If she spots a child talking with another one, she steps behind him and thwacks him on the back of the head. One stern look, one word of rebuke, and all the children snap to attention. Obviously, she’d rather be feared than liked. She feels that it’s her solemn duty to maintain order, discipline, and the air of seriousness required for a good Catholic school, and accompanying parish. She’s so no-nonsense that she doesn’t even tolerate ballpoint pens, firmly believing that the convenient departure from the traditional fountain pen is merely laziness, and will set a bad precedent. Yes, she seems perfectly joyless, quite a stark contrast to Sister James (Amy Adams), who is always smiling, seems to prefer to treat the students with kindness and compassion, and is reluctant to report every small infraction, believing that allowing a little latitude is a more comfortable approach.
That’s why, when she sees Father Flynn inappropriately hugging a boy in the hallway, she is very reluctant to perceive anything untoward. But she remembers the time when that particular student was called to the rectory, and returned looking stricken, putting his head on his desk. She remembers seeing the priest quietly return an undershirt to the boy’s locker, and, seeing that she spotted him, tried to nonchalantly get a drink of water. Sister James wants to believe the best about everybody, but considers her vows of obedience to have such primacy that she feels she must report her suspicions to the Mother Superior, Sister Aloysius.
The Mother Superior is at first mortified, but quickly becomes angry, and determined to get at the truth of the situation. She calls in Father Flynn, on the pretext of talking about the Christmas pageant, and manages to steer the conversation, in the presence of Sister James, toward the priest’s special interest in the Miller boy. At first, he’s verbally sparring, not answering their questions, then he’s indignant, huffy at being accused of anything by them when they have no proof. His next sermon, with the nuns present, of course, is to deliver a scathing attack against gossip. But the angrier he gets, the more Mother Superior is convinced that she has hit a nerve. She even makes an appointment with the boy’s mother (Viola Davis) to register her concern, but what follows is an astounding exchange only possible in a socially and racially repressed environment.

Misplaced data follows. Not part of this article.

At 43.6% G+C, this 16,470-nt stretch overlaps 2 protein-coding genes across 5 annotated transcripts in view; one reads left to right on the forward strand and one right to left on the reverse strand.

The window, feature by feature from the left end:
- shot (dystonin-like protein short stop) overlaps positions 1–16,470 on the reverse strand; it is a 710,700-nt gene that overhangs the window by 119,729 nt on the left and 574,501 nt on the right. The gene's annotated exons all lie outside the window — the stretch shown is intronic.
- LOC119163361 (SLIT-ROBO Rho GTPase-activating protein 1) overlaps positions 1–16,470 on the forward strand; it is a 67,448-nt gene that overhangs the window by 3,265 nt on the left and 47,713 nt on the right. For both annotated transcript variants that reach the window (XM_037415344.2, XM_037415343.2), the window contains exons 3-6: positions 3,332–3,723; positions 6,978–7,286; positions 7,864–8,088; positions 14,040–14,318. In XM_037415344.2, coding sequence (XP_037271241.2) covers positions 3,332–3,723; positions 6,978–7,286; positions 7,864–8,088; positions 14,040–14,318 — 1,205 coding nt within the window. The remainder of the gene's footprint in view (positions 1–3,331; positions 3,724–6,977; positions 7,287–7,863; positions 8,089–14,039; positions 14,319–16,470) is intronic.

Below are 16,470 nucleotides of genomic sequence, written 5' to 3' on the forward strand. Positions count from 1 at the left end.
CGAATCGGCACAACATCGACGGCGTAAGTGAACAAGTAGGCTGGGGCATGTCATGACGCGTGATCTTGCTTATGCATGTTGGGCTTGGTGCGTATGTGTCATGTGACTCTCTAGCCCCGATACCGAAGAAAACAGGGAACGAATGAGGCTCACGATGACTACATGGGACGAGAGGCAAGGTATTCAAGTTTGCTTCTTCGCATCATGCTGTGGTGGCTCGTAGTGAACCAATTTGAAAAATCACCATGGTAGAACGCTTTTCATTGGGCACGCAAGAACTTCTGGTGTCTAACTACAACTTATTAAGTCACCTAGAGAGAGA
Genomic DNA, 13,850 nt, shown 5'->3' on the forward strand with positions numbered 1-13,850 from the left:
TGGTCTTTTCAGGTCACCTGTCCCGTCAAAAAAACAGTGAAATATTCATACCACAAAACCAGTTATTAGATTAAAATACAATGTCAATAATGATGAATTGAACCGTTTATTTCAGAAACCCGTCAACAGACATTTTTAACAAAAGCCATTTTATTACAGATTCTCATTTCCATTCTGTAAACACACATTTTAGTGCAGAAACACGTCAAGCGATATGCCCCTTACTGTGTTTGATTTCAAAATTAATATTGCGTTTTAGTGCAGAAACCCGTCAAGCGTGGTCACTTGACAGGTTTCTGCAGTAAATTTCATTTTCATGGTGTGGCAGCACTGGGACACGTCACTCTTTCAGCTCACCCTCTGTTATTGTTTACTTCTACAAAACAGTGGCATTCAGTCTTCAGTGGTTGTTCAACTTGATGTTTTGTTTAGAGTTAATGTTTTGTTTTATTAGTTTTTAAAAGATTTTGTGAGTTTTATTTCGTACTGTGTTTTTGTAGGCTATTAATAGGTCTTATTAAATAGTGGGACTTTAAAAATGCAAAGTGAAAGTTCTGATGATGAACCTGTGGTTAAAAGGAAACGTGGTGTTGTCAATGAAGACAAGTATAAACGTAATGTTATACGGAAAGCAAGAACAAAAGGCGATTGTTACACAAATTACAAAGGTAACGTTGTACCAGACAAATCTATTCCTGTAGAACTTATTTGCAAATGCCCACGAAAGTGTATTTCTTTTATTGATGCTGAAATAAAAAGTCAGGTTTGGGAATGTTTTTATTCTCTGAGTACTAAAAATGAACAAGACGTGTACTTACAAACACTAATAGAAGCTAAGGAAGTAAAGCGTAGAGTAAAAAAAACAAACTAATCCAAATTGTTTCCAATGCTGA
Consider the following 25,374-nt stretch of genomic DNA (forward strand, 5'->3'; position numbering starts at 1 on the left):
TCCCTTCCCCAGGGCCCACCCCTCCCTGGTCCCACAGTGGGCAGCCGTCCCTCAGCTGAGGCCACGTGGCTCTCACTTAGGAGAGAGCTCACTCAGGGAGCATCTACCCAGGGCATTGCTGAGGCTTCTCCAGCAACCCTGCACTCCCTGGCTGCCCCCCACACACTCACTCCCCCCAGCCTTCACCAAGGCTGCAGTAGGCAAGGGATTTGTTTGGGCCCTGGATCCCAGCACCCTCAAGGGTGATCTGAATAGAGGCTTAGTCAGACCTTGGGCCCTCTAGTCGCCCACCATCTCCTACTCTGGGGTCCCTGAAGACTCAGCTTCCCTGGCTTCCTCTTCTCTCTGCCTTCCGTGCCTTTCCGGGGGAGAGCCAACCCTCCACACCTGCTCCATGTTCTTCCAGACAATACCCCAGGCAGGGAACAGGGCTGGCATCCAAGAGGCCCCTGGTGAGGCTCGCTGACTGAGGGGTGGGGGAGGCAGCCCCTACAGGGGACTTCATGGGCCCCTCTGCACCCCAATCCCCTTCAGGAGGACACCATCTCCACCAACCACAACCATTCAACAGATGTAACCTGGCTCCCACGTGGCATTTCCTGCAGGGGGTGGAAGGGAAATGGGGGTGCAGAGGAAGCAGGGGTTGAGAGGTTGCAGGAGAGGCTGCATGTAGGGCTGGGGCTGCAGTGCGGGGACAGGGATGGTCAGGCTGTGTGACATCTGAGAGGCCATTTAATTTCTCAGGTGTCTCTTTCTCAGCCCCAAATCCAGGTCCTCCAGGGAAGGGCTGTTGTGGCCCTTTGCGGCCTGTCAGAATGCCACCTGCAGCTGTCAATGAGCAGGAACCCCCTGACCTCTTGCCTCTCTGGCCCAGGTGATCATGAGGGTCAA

The final confrontation in her office begins with Father Flynn threatening to fire Mother Superior, by writing down as evidence the things she is saying against him. But she is far too clever to allow him to make this about her. Through confessing foibles of her own, and shedding a few strategic tears, she is able to maneuver him into letting his guard down enough to admit that he has things to confess to his priest, as well. That was the opening she needed. She then informs him that she has spoken to a nun at his previous parish, where he was asked to leave for exhibiting similar behavior, and demands that he resign immediately, as well as take a leave of absence before accepting his next assignment. She leaves him stewing in his own juices.
The next thing we know, Sister James has returned from a visit to see her sick brother, and Mother Superior is sitting in the courtyard, in the cold, a shawl wrapped around her shoulders, but her iron visage is coming apart. She tells Sister James that in her absence, Father Flynn indeed resigned, but was merely reassigned to a larger parish, a promotion, really. She knew the “boys” would continue to protect each other. And then her stern face begins to melt, as she breaks down and confesses that she, too, has doubt. And we wonder if her crisis is spiritual or emotional or both, but we end with Sister James offering her comfort, and when the credits roll, we find that the film is dedicated to the woman formerly known as Sister James, and then we know whose story it is.
“Doubt” is written and directed by John Patrick Shanley, based on his successful Broadway play. It takes us back to places that are uncomfortable for everyone, but we have to admire how the supposedly subservient nuns go about doing what’s right for the children under their care. True, their mealtimes are silent and joyless, like much of their lives. But now that they’ve mostly disappeared from the American educational landscape, we suddenly find that we miss them.
Questions For Discussion:
1) How has Catholic education changed in the last generation?
2) How has the revelation of clerical impropriety changed the cultural context for Catholic priests?
3) What do you think of celibacy as a spiritual value?
RONALD P. SALFEN is pastor of Grace Church in Greenville, Texas.